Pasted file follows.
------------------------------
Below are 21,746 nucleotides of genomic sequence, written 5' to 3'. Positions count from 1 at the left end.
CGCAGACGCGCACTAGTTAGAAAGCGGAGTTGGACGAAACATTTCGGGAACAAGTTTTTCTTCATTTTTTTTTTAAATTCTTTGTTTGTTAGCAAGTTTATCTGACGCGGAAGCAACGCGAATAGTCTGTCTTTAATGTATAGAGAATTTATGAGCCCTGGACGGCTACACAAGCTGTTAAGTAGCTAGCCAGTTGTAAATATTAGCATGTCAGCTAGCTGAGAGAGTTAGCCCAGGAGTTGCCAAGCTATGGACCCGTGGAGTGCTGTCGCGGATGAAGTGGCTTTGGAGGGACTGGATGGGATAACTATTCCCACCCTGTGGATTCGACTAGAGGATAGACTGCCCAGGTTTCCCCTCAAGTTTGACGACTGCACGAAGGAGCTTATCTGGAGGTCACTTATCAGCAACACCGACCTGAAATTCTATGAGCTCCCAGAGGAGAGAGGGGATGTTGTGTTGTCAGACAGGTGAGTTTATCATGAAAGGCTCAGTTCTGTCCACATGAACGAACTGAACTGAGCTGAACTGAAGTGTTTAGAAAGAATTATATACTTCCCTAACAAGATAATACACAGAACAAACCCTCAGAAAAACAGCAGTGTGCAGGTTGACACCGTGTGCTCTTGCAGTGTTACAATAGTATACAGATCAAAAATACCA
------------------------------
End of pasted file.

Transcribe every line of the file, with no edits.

Below are 21,746 nucleotides of genomic sequence, written 5' to 3'. Positions count from 1 at the left end.
CGCAGACGCGCACTAGTTAGAAAGCGGAGTTGGACGAAACATTTCGGGAACAAGTTTTTCTTCATTTTTTTTTTAAATTCTTTGTTTGTTAGCAAGTTTATCTGACGCGGAAGCAACGCGAATAGTCTGTCTTTAATGTATAGAGAATTTATGAGCCCTGGACGGCTACACAAGCTGTTAAGTAGCTAGCCAGTTGTAAATATTAGCATGTCAGCTAGCTGAGAGAGTTAGCCCAGGAGTTGCCAAGCTATGGACCCGTGGAGTGCTGTCGCGGATGAAGTGGCTTTGGAGGGACTGGATGGGATAACTATTCCCACCCTGTGGATTCGACTAGAGGATAGACTGCCCAGGTTTCCCCTCAAGTTTGACGACTGCACGAAGGAGCTTATCTGGAGGTCACTTATCAGCAACACCGACCTGAAATTCTATGAGCTCCCAGAGGAGAGAGGGGATGTTGTGTTGTCAGACAGGTGAGTTTATCATGAAAGGCTCAGTTCTGTCCACATGAACGAACTGAACTGAGCTGAACTGAAGTGTTTAGAAAGAATTATATACTTCCCTAACAAGATAATACACAGAACAAACCCTCAGAAAAACAGCAGTGTGCAGGTTGACACCGTGTGCTCTTGCAGTGTTACAATAGTATACAGATCAAAAATACCA